# Acknowledgement: Thanks to Professor Pagano

## Presentation on theme: "Acknowledgement: Thanks to Professor Pagano"— Presentation transcript:

Introduction to Biostatistics (PUBHLTH 540) Lecture 7: Binomial and Poisson Distributions
Acknowledgement: Thanks to Professor Pagano (Harvard School of Public Health) for lecture material

All exact science is dominated
by the idea of approximation. Bertrand Russell ( )

Random Variables Variable: measurable characteristic
Random Variable: variable that can have different outcomes of an experiment, determined by chance Examples: X = outcome of roll of a die, Y = outcome of a coin toss, Z = height

Random Variables • • • • • • {1,2,3,4,5,6} • • • • • • • • • • • • • •
Random Variable is a function that assigns specific numerical values to all possible outcomes of experiment Probability distributions are associated with random variables to describe the probabilities of the various outcomes of an experiment {1,2,3,4,5,6}

Random Variables Types: Discrete: Bernoulli, Binomial, Poisson
Continuous: Exponential, Normal

Random Variables Bernoulli Binomial Poisson

Random Variables - Bernoulli
When outcomes of experiment are binary Dichotomous (Bernoulli): X = 0 or 1 P(X=1) = p P(X=0) = 1-p e.g. Heads, Tails True, False Success, Failure

Binomial Distribution
A sequence of independent Bernoulli trials (n) with constant probability of success at each trial (p) and we are interested in the total number of successes (x). Assumptions: N trials of an experiment Each experiment results in one of 2 outcomes (binary) Each trial is independent of the other trials In each trial, the probability of ‘success’ is constant (p)

Can the binomial distribution be used in
Binomial - Examples Can the binomial distribution be used in the settings below? 10 tosses of a coin – Yes/No? 10 rolls of a die – Yes/No? 10 rolls of a die and the number time it turns up a 6 – Yes/No? Number of individuals who have a particular disease in a town – Yes/No?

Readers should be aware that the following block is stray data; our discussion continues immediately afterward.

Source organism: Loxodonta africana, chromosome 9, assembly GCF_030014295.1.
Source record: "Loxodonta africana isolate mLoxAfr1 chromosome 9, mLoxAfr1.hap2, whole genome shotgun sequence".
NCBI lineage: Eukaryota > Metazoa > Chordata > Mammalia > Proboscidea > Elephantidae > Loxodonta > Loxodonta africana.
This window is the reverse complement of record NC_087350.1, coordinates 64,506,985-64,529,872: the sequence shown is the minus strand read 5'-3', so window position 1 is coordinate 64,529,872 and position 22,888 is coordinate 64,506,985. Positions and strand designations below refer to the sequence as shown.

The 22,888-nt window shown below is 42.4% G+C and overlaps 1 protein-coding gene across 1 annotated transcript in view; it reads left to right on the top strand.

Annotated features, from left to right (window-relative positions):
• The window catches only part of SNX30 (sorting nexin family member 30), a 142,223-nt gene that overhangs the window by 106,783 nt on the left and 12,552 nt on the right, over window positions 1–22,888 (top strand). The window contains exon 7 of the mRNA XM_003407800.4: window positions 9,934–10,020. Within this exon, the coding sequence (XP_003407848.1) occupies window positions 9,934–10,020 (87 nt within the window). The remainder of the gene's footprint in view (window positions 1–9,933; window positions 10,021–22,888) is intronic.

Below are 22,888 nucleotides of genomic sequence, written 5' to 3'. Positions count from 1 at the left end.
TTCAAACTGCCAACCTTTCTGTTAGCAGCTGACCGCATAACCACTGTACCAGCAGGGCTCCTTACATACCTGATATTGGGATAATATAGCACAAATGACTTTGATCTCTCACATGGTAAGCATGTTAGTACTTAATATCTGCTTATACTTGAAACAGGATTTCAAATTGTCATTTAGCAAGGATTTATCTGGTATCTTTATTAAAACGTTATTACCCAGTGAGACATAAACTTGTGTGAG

Binomial - Example 1 Trial P(0) = 1-p = 0.2 P(1) = p = 0.8
e.g. Binomial - Example Suppose that 80% of the villagers should be vaccinated. What is the probability that at random you choose a vaccinated villager? 1  success (vaccinated person) 0  failure (unvaccinated person) 1 Trial P(0) = 1-p = 0.2 P(1) = p = 0.8

Binomial - Example 2 Trials: P(0 vaccinated) = (1-p)2
e.g. 2 trials Binomial - Example 2 Trials: Trials Probability #succ. Prob (0,0) (1-p) 0.04 (0,1) p 1 0.16 (1,0) (1,1) 2 0.64 P(0 vaccinated) = (1-p)2 P(1 vaccinated) = 2p(1-p) P(2 vaccinated) = p2

Binomial - Example X  number of successes
e.g. continued Binomial - Example Experiment: Sample two villagers at random and determine whether they are vaccinated X  number of successes n = 2, the number of trials P(X=0) = (1-p)2 = 0.04 P(X=1) = 2p(1-p) = 0.32 P(X=2) = p = 0.64

Binomial Coefficient Factorial notation: So,

Binomial Coefficient:
By convention: 0! = 1 Binomial Coefficient:

Binomial Distribution
X = number of successes in n trials Parameters: p = probability of success n = number of trials

N=2 trials; X=num. successes
Binomial Distribution N=2 trials; X=num. successes P(X=0) = (1-p)2 = 0.04 P(X=1) = 2p(1-p) = 0.32 P(X=2) = p = 0.64

Binomial Distribution
Binomial with n=10 and p=0.5

Binomial Distribution
Binomial with n=10 and p=0.29

Binomial Distribution - Moments
Mean and variance Binomial Distribution - Moments For X ~ Binomial(n,p) (i.e. n = Num. Trials, p = Probability of success in each trial) Then Mean = E(X) = np Variance = Var(X) = np(1-p)

Binomial Distribution - Moments
e.g. p=0.5 n=10 Mean = np = = 5 Variance =np(1-p) = 10(0.5)(0.5) =2.5

Poisson Distribution X=number of occurrences of event in a given time period The probability an event occurs in the interval is proportional to the length of the interval. An infinite number of occurrences are possible. Events occur independently at a rate .

Poisson Distribution Source:

Poisson Distribution Mean =  For the Poisson one parameter:  np
Binomial Mean =  Variance =  np np(1-p)  np when p is small

Poisson Distribution - Example
e.g. Probability of an accident in a year is So in a town of 10,000, the rate = np = 10,000 x = 2.4

Poisson Distribution Poisson with  =2.4